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The Wisden Verdict by Amit Varma
March 28, 2004
"The good fighter will be terrible in his onset, and prompt in his decision" - Sun Tzu, in The Art of War
Perhaps the finest decision Sourav Ganguly made in his captaincy was to get Virender Sehwag to open the batting for India in Test matches. At that time, against England at Lord's in 2002, it seemed like a short-term tactical move, with Sehwag a makeshift opener at best. Even Sehwag had indicated that he felt more comfortable in the middle order, though he was happy to open if the team required him to. Well, in the 20 months since then, it has gradually become evident that Sehwag is not only suited to open in Tests, but that he may be on his way to becoming one of the finest Test openers India has ever had.
A common view of Sehwag, when he entered Test cricket, was that he was a one-day swashbuckler, who might fit into the lower-middle order in Tests, but was unsuited for the kind of rigour and discipline that opening the batting supposedly needed. Sehwag certainly is no classical opener, but Test cricket, in recent years, has broken away from the traditions of more than a century, and Sehwag has emerged as a batsman ideally suited to the times.
Steve Waugh's Australians have redefined Test cricket as a game of aggression, where momentum always overcomes solidity, where the traditional dichotomy of Attack and Defence is recast into a new paradigm of Attack and Counter-attack. Think of the great opening batsmen of our age: Matthew Hayden, Herschelle Gibbs and Michael Vaughan routinely play at a pace that brings them 180-plus runs in a day. Virender Sehwag is a perfect opening batsman for what Test cricket has become today.
The first thing that must be said about Sehwag, expressed by* no less a cricket thinker than Mansur Ali Khan Pataudi two years ago, is that he does have the technique to play the new ball. During his first hundred as an opener at Trent Bridge, and his second at Mumbai, and the 195 he made at Melbourne a couple of months ago, in three different continents against three different kinds of attacks, he saw off the first hour before gradually beginning to play his strokes, and seized the momentum for India emphatically. He did not need to hold himself back today, as Pakistan's bowlers made little impression on a flat and slow pitch, but he did display a knowledge of where his off stump was, letting the ball go a few times, and playing that defensive punch that, while not necessarily Boycottesque, is suitably effective.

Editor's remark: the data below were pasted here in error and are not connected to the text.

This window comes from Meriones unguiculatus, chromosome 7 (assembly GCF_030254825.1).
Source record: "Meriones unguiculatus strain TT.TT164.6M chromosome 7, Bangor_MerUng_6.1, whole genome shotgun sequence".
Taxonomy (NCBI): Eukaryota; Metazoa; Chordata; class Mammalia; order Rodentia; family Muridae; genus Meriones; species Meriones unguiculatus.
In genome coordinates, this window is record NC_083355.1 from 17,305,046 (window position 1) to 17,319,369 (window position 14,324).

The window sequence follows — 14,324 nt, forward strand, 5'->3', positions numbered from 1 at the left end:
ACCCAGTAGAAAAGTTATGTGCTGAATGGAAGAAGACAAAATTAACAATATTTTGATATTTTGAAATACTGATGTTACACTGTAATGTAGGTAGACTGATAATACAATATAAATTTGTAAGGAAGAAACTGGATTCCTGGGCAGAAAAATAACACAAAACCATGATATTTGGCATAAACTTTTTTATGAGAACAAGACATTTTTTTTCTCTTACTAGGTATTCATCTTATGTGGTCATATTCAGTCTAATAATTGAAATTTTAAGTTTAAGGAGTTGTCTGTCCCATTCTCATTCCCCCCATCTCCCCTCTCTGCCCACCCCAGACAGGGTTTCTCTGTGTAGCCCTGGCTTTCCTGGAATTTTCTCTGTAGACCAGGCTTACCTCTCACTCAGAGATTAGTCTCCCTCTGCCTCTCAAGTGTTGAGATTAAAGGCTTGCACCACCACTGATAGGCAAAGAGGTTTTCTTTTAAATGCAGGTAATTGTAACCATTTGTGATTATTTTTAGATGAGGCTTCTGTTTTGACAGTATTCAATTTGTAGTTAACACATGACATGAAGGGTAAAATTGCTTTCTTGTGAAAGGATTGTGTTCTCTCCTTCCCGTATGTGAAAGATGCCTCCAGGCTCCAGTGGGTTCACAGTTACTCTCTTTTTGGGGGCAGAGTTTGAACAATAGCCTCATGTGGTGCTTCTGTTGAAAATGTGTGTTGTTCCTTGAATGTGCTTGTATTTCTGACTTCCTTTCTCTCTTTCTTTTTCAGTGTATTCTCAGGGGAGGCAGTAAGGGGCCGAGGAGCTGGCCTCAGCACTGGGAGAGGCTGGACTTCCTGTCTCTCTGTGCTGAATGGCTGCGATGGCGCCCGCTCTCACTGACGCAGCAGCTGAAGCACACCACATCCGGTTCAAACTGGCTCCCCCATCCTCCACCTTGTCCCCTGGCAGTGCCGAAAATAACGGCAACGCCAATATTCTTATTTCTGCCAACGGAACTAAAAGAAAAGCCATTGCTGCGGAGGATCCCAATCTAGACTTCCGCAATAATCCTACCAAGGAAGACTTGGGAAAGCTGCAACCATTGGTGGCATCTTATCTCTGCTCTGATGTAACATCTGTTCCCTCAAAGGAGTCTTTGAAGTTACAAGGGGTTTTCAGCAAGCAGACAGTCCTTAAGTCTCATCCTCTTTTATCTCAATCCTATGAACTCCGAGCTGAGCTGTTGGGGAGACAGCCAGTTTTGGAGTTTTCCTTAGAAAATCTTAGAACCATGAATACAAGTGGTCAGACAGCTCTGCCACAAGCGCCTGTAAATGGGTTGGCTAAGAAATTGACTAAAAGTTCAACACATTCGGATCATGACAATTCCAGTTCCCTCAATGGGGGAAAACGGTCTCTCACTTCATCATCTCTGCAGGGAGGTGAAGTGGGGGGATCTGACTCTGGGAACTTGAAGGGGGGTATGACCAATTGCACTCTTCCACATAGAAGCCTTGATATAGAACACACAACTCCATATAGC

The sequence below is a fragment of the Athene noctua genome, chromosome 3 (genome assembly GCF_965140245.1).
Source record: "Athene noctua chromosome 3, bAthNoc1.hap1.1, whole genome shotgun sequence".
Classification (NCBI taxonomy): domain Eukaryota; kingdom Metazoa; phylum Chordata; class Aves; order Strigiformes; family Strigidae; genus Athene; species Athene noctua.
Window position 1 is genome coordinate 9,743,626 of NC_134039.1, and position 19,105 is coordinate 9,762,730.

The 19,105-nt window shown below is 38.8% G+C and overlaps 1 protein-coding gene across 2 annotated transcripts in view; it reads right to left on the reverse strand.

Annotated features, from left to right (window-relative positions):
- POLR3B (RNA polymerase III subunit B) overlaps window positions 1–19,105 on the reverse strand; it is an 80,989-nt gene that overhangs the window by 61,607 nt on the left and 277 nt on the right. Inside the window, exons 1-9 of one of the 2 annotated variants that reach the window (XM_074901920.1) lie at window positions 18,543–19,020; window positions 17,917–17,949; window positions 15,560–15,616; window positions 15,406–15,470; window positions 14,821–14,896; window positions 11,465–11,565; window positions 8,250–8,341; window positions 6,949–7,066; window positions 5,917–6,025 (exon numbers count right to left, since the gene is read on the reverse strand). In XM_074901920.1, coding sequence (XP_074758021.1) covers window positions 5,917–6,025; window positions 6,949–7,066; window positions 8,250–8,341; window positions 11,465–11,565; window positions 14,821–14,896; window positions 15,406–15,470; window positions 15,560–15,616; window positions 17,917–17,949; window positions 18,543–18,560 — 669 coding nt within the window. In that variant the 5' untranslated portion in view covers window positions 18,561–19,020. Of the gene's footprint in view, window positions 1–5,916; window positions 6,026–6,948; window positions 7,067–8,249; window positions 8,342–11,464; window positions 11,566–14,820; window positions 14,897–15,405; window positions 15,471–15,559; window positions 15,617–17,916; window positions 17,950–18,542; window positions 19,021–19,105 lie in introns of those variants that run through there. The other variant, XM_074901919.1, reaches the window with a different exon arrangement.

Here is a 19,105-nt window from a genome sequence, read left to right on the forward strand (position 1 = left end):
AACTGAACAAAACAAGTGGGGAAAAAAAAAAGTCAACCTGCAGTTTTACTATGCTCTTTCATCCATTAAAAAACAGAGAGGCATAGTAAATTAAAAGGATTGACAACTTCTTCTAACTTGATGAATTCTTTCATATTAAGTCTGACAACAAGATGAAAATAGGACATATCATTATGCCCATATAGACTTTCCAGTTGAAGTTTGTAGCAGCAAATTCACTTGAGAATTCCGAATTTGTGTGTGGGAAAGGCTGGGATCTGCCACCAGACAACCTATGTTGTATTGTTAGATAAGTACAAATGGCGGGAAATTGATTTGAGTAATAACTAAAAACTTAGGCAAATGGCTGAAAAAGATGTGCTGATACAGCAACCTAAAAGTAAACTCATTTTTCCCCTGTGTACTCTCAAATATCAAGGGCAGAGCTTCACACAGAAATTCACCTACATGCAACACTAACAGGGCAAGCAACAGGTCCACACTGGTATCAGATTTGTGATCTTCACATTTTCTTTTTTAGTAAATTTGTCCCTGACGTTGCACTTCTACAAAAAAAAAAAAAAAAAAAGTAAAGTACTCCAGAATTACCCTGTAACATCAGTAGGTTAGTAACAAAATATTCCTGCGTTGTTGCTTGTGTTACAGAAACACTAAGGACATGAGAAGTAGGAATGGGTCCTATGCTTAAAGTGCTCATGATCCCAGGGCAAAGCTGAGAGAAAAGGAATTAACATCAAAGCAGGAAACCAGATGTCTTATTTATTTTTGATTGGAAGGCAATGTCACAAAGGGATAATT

Sehwag's record, which includes opening in away series in Australia, England, New Zealand and now Pakistan, is second only to Sunil Gavaskar's in the history of Indian cricket. Including his 228 not out today, Sehwag averages 54 as an opener - ahead of Gavaskar (50.3), Ravi Shastri (44), Navjot Sidhu (42.8) and Vinoo Mankad (40.7), among batsmen who have made at least 1000 runs opening for India. Sehwag has 1407, well short of Gavaskar, but within striking distance of every other Indian opener. He has made five centuries in 16 Tests when opening the batting (including this one), and while statistics may be misleading, the manner of his dominance suggests that Sehwag may well end up as one of India's greatest Test openers. No mere one-day swashbuckler, this man.